(TNS) -- NAPLES — Equipment to introduce elementary school children to coding and computer programming is included in the Naples Central School District's Smart Schools Investment Plan recently approved by the state Smart Schools Review Board.
Technology purchases include a Lego EV3 set, the coding programming component; along with a Padcaster to film various projects, events and programs; a large screen monitor; and a 3-D printer.
"When we look at the job market, coding is a skill kids are going to need," said Superintendent Matt Frahm. "We want to make sure at a young age, our kids are exposed to coding and have the ability to take computer programming right up through high school."
He said the world has changed and that it's important to recognize children learn differently today, something we wants reflected in the district's classrooms.
"We want to make sure the instruction we provide in Naples is really getting our kids ready for success in the world outside of school," Frahm said.
The instructional technology piece represents $14,100 of the overall $378,100 approved expenditures, which also include $84,500 for improved wireless connectivity and $279,500 for high-tech security. That still leaves $238,662 in the district's total bond allocation of $616,762 from the statewide $2 billion Smart Schools Bond Act, approved by voters in 2014.
Naples' plan was among 154 in the fifth round of approvals announced by the state to help close what it calls the digital divide and equip students with technological skills needed to succeed in the modern economy.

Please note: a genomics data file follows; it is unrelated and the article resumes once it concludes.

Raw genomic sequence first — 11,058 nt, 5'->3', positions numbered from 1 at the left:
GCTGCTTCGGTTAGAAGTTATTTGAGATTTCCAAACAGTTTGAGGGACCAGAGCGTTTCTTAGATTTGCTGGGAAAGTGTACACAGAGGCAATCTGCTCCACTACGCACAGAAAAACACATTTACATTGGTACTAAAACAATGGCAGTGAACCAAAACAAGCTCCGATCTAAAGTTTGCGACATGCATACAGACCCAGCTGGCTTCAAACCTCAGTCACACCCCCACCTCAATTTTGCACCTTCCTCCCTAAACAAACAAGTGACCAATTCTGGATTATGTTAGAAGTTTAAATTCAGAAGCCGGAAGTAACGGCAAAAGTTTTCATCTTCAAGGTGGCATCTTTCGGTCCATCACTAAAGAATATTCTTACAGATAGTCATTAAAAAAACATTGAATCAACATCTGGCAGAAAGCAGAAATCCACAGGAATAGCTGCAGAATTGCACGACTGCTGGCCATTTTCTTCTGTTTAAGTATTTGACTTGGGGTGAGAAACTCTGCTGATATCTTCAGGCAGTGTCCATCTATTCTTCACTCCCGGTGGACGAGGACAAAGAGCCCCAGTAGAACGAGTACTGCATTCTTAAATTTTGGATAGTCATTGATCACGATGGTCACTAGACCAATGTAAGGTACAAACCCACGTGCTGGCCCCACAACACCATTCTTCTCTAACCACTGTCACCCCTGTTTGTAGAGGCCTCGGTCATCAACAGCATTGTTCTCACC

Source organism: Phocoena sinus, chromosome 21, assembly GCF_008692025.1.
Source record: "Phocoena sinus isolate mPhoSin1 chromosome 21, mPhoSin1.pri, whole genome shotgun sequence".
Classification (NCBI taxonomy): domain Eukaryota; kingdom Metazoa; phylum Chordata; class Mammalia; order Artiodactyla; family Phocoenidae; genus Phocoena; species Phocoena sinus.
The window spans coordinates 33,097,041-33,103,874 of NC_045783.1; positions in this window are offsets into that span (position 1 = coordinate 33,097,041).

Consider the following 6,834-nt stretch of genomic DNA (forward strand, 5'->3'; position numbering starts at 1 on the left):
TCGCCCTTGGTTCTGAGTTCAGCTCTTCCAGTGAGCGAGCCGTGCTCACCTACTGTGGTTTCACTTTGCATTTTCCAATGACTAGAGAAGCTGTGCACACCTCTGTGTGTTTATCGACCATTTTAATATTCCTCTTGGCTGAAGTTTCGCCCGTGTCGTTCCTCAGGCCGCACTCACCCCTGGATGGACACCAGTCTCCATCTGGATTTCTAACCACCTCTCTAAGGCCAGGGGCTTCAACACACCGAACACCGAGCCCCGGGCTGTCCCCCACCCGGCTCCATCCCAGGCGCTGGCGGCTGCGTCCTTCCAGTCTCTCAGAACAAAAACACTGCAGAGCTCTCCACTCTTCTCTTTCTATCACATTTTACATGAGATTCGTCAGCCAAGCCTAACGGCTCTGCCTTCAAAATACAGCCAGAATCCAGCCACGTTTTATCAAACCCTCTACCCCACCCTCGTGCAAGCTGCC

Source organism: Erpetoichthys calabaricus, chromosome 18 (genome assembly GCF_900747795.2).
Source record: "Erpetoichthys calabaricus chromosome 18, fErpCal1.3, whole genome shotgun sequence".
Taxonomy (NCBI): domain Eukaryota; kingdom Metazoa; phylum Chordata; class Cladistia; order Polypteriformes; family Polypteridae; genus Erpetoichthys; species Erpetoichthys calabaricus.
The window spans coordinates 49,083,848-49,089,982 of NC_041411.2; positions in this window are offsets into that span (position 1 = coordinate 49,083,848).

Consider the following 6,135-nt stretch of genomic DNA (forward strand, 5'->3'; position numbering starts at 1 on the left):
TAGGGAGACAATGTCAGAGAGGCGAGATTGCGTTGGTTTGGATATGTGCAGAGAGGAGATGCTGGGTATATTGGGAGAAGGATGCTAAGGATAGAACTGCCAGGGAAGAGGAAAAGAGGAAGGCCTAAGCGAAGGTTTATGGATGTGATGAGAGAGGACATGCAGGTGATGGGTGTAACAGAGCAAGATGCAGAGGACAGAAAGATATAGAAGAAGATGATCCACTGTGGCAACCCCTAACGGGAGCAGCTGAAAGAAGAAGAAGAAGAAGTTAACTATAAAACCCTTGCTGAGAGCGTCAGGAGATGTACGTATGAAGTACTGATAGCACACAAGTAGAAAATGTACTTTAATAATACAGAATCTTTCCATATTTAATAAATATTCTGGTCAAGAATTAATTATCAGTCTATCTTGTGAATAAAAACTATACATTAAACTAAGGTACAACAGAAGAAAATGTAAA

The security portion of the proposal includes upgrading security-camera software and upgrading or buying new cameras to cover blind spots within the district, provide better quality visuals and improve night viewing; and adding card access to various entry points at the elementary and high schools.
The district also plans to replace its current wireless access points with state-of-the-art equipment that will not only improve wireless access throughout the 118-square mile district, but allow for future growth.
The Smart Schools funding supplements a plan begun in the district four years ago to grow a one-to-one device program to supply computers — iPads and Chromebooks — for its more than 700 students and 180 teachers and staff members.
"We wanted to include that in our regular operating budget because we know we're going to have to buy that every year," Frahm said. "Even before the Smart Schools Bond Act, we've been really focusing on making sure our students have the skills and opportunities needed for success in the world around them. The Smart Schools Bond Act gives us a way to support 21st century learning in Naples."
As the district was building up its technological capabilities, Frahm said staff became more aware of how the increased capabilities could help students communicate and create new and interesting things, but also realized there are potential pitfalls in cyberspace.
He likes to quote journalist Thomas Friedman, author of a New York Times op-ed piece, "Online and Scared," who points out "We're all connected, but no one's in charge."
"For years, we've been talking about helping to shape positive citizens in our communities," Frahm said. "In this cyberworld, we sometimes don't have the rules or norms that might come when you're living in a town or a city. We are really quick when talking with kids about what they shouldn't do and don't spend enough time on what they should do."